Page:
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$a_{n}=(-1)^n$ if n is even,$ a_{n}=\sqrt{n}$ if n is odd

infimum is 1

supremum is ∞ (if we allow ∞ as supremum. If we don't allow then we say supremum does not exist) because √n increases to infinity

for any m, the set an where n>=m has infimum 1 and supremum ∞, so the limit inferior is 1 and limit superior is ∞

Is it right to my procedure?

Is there a way to make the result more formal?

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1 Answer 1

up vote 1 down vote accepted

Yes, $$\liminf_{n\to\infty} a_n = 1.$$ The $\liminf$ is the value of the smallest limit point of the sequence. You have $$\limsup_{n\to\infty} a_n = +\infty.$$ since a subsequence of the $a_n$ increases without bound.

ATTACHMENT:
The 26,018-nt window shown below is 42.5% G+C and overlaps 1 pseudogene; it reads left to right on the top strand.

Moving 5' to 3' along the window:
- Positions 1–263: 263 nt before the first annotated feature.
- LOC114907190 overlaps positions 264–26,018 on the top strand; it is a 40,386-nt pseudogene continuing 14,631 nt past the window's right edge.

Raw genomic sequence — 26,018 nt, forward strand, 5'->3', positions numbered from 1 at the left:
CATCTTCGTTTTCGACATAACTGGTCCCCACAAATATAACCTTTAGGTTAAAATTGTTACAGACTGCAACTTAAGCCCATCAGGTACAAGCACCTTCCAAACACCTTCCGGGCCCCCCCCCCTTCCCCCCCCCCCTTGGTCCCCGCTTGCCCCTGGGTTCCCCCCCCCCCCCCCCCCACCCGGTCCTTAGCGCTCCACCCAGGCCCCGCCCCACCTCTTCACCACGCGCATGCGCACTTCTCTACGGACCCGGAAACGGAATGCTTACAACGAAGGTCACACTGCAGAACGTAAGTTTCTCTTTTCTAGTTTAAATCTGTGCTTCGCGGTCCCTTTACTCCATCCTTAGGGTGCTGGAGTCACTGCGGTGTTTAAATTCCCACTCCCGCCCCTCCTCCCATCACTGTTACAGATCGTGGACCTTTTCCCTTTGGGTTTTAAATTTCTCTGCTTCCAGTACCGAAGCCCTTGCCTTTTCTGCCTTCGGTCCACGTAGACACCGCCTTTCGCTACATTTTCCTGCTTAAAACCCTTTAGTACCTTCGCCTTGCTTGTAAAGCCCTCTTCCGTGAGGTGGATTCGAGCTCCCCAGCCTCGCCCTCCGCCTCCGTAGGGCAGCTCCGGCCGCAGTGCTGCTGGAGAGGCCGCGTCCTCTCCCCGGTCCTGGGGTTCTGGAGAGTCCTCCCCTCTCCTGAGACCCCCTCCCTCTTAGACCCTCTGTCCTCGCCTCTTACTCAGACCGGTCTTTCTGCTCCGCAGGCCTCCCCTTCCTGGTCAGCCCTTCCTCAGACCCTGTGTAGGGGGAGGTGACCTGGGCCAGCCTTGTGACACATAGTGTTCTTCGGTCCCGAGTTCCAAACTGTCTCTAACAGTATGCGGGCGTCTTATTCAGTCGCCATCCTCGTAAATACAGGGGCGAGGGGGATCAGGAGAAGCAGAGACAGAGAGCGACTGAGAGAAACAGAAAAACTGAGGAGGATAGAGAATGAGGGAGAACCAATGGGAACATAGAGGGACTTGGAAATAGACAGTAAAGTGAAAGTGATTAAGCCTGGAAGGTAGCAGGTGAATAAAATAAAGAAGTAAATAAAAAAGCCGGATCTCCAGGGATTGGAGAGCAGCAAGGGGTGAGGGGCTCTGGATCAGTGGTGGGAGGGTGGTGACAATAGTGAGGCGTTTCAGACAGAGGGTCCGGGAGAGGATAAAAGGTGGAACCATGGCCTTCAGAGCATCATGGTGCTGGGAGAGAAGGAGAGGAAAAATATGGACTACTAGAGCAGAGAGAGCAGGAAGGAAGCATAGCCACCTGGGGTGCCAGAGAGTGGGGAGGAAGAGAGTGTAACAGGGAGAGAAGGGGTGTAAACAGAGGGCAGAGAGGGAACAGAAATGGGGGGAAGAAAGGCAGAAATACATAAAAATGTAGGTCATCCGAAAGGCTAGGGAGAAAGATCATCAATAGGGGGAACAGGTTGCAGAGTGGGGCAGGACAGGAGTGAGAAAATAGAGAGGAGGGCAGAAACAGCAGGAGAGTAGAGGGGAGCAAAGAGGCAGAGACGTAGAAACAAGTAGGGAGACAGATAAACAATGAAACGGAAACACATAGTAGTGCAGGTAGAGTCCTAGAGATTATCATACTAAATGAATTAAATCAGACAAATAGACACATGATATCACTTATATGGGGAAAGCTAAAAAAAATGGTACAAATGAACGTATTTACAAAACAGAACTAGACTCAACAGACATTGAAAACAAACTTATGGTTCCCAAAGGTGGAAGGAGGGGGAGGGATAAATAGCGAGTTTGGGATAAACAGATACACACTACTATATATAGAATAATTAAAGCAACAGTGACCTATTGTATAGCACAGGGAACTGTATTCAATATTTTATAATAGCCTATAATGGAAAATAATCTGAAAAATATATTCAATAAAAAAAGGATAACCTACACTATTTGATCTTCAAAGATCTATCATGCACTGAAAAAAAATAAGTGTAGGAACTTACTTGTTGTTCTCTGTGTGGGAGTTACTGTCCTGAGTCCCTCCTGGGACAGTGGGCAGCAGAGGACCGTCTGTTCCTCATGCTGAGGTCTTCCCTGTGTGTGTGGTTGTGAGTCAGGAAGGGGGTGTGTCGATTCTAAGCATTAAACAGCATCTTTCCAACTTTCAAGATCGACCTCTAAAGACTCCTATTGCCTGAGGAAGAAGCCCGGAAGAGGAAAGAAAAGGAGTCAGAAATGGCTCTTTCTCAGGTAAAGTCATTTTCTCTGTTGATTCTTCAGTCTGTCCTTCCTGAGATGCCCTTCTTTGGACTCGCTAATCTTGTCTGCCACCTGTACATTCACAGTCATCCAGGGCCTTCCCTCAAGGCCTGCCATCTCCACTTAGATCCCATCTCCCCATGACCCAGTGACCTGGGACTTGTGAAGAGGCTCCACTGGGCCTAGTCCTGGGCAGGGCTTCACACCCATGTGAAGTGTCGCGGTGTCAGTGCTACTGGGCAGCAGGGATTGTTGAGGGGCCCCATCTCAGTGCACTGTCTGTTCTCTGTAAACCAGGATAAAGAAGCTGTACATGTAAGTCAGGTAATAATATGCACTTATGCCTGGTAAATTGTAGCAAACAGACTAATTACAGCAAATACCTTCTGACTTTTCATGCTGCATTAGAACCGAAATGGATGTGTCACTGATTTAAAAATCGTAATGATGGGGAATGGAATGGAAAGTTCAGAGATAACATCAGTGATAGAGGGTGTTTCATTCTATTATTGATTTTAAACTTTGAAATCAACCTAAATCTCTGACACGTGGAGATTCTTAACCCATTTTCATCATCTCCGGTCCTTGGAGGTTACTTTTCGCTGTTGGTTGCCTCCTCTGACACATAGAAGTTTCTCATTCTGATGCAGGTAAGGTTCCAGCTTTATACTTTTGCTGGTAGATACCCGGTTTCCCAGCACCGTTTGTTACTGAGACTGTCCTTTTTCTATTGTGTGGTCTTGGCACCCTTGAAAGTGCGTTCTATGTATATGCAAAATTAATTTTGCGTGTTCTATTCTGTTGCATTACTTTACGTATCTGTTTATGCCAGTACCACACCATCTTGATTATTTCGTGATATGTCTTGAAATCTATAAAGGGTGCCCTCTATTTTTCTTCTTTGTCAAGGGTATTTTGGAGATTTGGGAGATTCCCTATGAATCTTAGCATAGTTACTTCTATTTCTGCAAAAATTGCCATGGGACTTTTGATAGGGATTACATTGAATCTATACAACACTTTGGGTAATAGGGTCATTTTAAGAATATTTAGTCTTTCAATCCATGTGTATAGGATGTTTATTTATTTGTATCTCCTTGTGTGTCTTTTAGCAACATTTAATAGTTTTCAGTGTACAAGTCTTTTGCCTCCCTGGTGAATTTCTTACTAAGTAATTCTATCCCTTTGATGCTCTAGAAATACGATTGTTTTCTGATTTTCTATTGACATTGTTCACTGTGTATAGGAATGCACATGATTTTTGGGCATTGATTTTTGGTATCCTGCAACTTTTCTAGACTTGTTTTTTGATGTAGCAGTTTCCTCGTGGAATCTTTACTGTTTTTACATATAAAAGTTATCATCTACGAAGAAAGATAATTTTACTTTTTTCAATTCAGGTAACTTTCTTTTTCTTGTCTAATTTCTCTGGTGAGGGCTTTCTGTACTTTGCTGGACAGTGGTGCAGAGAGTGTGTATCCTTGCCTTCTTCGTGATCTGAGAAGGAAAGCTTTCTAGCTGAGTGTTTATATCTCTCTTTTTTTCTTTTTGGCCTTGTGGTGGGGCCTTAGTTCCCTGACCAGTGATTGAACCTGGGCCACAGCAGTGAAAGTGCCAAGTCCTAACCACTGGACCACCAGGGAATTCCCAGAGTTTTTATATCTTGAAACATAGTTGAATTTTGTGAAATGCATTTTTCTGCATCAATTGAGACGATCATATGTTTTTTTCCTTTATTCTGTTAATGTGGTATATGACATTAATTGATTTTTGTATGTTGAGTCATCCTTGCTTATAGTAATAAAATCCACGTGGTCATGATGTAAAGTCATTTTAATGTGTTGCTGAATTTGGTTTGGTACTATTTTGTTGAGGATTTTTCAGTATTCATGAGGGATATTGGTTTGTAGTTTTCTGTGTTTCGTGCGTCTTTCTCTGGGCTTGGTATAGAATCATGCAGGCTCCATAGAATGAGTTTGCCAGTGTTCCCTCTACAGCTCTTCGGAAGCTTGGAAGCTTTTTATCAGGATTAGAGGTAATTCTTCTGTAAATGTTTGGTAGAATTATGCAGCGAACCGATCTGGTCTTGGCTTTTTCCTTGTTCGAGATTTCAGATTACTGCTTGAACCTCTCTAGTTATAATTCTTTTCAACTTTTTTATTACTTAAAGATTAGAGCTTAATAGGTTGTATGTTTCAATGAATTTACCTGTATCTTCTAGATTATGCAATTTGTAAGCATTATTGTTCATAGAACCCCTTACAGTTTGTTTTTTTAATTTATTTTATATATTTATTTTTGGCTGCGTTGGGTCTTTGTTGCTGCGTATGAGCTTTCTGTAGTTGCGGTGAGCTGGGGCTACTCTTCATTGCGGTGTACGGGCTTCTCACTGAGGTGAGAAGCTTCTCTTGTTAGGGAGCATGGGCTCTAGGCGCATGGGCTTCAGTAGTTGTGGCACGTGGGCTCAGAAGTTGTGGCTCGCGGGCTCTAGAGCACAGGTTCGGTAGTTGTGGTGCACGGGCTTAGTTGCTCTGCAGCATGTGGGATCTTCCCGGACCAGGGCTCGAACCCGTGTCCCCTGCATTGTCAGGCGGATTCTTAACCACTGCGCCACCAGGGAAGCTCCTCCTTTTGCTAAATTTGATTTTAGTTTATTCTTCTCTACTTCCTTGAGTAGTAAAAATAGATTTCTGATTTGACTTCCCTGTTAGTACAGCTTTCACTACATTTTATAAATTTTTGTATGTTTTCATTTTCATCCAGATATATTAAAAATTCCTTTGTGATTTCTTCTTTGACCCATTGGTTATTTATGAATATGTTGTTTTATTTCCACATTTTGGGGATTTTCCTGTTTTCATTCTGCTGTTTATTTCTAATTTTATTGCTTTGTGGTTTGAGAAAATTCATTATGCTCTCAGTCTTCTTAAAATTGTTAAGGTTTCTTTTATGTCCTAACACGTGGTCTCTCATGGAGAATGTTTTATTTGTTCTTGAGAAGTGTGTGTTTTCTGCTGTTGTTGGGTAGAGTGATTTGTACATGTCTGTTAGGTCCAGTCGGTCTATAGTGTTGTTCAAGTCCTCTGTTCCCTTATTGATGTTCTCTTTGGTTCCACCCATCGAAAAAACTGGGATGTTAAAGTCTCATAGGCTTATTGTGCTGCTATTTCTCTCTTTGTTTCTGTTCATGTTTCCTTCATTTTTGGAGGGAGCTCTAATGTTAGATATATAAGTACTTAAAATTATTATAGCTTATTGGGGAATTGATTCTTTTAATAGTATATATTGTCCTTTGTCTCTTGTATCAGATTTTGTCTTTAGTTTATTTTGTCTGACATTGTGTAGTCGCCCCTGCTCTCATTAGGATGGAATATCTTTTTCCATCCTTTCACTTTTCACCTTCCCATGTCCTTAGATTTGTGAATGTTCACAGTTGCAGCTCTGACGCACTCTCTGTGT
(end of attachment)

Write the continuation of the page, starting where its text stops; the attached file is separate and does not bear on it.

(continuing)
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Hello, Do you hear there would be a more formal way of doing it? –  Daniela del Carmen May 28 '12 at 0:49
    
$\liminf_{n\to\infty} a_n = \sup_{ N} \inf_{n \ge N} a_n$. Since $a_n = 1$ infinitely often, $\inf_{n\ge N} a_n = 1$ for all $n$. You can deal similarly to see how the $\limsup$ works. BTW, the result I cite is widely known. If you are studying $\limsup$ and $\limsup$, see if you can prove it. –  ncmathsadist May 28 '12 at 0:57
    
I can't believe I never realized that the lim inf is the least cluster point of a sequence! Thanks for your answer! –  Cameron Buie May 28 '12 at 2:10
    
I first saw this result in the book of Saxena and Shah. –  ncmathsadist May 28 '12 at 2:11

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